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  #1  
Old 07-13-2017, 12:50 PM
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unsinkable unsinkable is offline
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Creating something totally new and unique

Hey all,
I guess this fits here better than it fits anywhere else, so thanks for having this forum.
I'm nearly 41, I got my first Camaro at 14, and 3 years ago I started on a car that I replaced 95% of it's components with upgrades from other sources. I'm trying to become a custom car builder, and I have the gift for it.
I've always wanted to build my own, from scratch, not a copy of, nor based on, anything else. But because there are only so many practical ways to combine 4 tires, an engine, and a seat, no matter what I create it will resemble something the world has seen before. I can accept that.
I have metal-fab skills, I have a welder I'm proficient with, I have spare V8s, transmissions, even an IFS assembly.
I've studied '23 T-buckets, fake '66 Shelby AC Cobra 427s, and LoCost 7s. None are exactly right for me.
I don't have fiberglass experience yet, but shaping foam and buiulding wooden bucks are under my belt, as is hitch fab and trailer fab. I've done a few suspensions from scratch, all worked as intended. And not one of my welds has ever broken in the last 15 years. Nor any metal failure within an inch of any of my welds. Knock on wood.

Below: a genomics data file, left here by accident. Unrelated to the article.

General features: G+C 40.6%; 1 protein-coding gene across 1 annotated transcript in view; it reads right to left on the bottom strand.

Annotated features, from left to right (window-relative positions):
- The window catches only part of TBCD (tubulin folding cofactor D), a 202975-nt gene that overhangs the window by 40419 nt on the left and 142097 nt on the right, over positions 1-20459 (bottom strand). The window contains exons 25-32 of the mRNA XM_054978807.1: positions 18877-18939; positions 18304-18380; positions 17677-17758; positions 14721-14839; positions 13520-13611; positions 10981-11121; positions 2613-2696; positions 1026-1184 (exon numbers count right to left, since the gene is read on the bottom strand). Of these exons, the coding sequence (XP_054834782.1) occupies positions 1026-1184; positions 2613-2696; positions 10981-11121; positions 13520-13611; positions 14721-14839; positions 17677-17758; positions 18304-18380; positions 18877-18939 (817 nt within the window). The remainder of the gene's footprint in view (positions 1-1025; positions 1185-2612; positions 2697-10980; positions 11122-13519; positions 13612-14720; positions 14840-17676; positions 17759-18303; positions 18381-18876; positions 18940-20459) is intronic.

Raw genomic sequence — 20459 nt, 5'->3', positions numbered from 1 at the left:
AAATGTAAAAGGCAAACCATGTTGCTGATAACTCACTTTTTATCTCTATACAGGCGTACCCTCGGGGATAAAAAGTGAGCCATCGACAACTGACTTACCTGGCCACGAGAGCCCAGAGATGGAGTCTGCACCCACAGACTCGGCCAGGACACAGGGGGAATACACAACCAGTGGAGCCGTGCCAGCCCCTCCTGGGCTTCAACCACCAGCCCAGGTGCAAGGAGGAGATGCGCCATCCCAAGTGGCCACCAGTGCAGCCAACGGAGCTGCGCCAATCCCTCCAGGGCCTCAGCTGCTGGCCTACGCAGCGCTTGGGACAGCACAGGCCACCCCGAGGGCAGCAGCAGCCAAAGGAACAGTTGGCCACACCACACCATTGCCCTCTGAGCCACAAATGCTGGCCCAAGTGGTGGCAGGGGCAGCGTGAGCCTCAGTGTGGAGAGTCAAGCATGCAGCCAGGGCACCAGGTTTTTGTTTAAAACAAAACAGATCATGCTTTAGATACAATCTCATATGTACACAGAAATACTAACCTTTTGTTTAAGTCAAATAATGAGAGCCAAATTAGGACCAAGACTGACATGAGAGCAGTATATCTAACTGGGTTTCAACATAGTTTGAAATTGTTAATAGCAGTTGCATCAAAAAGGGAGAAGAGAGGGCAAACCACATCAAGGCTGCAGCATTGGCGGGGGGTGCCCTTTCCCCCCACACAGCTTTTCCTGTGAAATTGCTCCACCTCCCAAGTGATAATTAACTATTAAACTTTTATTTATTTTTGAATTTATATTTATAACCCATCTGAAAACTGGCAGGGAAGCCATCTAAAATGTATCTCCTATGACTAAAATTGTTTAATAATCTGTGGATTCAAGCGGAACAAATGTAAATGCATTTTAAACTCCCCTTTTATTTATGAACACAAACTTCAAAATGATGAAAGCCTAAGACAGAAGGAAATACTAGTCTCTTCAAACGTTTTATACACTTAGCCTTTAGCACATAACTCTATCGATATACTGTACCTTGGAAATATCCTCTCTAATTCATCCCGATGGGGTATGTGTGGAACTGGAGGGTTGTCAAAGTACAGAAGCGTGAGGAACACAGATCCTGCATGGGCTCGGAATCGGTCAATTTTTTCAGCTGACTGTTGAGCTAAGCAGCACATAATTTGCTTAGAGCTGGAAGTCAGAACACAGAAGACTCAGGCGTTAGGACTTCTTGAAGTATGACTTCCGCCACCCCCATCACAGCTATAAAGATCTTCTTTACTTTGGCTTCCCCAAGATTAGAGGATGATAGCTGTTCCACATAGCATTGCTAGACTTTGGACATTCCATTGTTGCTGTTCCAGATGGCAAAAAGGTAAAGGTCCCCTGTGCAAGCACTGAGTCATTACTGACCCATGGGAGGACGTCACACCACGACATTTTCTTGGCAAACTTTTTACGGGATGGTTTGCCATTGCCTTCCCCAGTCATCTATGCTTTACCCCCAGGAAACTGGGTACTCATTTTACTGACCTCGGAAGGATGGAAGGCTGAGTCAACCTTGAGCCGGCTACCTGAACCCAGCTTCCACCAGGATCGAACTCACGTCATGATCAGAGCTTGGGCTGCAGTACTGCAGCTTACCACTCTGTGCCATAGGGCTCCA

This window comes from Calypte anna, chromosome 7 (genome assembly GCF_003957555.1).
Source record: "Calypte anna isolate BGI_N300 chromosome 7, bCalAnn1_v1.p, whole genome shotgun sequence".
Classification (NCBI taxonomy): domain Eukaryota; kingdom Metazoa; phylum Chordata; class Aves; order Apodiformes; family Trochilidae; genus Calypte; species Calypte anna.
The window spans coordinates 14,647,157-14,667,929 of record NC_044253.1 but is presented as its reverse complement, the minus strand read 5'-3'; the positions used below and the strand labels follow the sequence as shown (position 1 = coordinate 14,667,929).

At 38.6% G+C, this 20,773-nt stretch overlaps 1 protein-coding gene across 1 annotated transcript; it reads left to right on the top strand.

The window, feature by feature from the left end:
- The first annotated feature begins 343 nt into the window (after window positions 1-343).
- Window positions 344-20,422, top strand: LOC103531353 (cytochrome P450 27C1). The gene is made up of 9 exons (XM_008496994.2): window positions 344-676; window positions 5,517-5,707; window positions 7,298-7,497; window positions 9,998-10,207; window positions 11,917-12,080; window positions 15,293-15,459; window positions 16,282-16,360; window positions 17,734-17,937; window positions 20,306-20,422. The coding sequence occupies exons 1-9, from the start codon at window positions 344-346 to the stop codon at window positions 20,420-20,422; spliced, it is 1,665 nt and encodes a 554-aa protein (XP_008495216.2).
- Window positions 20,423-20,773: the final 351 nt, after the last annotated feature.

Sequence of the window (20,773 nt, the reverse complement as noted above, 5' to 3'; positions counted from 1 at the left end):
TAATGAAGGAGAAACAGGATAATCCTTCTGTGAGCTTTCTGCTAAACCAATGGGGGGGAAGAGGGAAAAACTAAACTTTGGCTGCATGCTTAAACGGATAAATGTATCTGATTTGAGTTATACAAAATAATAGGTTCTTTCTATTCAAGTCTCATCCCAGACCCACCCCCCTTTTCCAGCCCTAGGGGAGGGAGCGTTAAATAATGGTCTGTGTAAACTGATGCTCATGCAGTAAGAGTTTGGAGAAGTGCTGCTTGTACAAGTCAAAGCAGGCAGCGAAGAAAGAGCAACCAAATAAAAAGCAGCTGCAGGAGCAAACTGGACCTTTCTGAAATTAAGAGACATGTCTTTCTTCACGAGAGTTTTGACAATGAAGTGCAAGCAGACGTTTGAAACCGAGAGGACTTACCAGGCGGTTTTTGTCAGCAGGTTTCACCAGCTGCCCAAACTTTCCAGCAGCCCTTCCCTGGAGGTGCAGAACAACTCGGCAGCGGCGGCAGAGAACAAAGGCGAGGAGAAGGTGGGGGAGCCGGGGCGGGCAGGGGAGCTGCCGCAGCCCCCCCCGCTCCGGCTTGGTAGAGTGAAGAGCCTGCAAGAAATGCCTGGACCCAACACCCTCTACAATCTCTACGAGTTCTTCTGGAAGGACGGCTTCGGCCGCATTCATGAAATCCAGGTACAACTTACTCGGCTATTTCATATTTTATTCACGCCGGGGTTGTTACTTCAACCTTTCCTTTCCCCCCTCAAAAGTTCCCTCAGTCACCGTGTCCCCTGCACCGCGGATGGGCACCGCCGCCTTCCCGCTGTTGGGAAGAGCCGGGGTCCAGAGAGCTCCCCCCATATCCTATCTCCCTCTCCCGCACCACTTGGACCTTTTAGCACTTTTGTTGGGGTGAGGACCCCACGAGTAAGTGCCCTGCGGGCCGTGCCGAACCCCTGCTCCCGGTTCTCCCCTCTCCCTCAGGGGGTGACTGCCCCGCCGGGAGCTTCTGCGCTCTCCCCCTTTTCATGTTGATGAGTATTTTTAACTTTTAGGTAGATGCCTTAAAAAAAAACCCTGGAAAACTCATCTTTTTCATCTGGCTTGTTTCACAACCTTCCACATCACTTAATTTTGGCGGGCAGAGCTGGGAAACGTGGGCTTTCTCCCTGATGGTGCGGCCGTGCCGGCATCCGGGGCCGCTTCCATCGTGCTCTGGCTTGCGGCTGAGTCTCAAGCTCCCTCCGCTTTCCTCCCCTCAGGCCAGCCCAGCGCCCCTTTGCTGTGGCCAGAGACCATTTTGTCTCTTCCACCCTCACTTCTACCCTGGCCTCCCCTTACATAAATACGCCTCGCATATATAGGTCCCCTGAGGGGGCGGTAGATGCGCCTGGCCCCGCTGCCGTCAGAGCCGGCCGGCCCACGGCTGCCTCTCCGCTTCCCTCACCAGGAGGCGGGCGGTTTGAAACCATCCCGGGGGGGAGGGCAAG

I'm not much on social skills, and my budget slows my progress, but I'm good about posting pics.
I found a steel supplier nearby, Wasatch Steel, which will be my source for all the frame and maybe some 20-gauge sheet for any exterior body that doesn't become fiberglass. I may do the floorpan in 16 gauge, some members of my family are very well fed.
I'm not going for subtle, I'm going for outrageous like a later Countach only curvier. Probably mid-front V8 and/or turbo, 1 or 2 seats behind it, probably a convertible. Easy to see out of, easy ingress/egress, rear ABS, easy maneuvering, 1g acceleration/cornering/braking, unreasonably wide tires.
I'm seriously considering a 3-piece modular chassis construction. Front, cockpit, rear. That way it can alternate between single-seater and 2-seater.
Massive overkill is my motto. You can call me Dave.
I hope you enjoy and learn, and comment kindly.
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  #2  
Old 07-13-2017, 01:20 PM
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TheBandit TheBandit is offline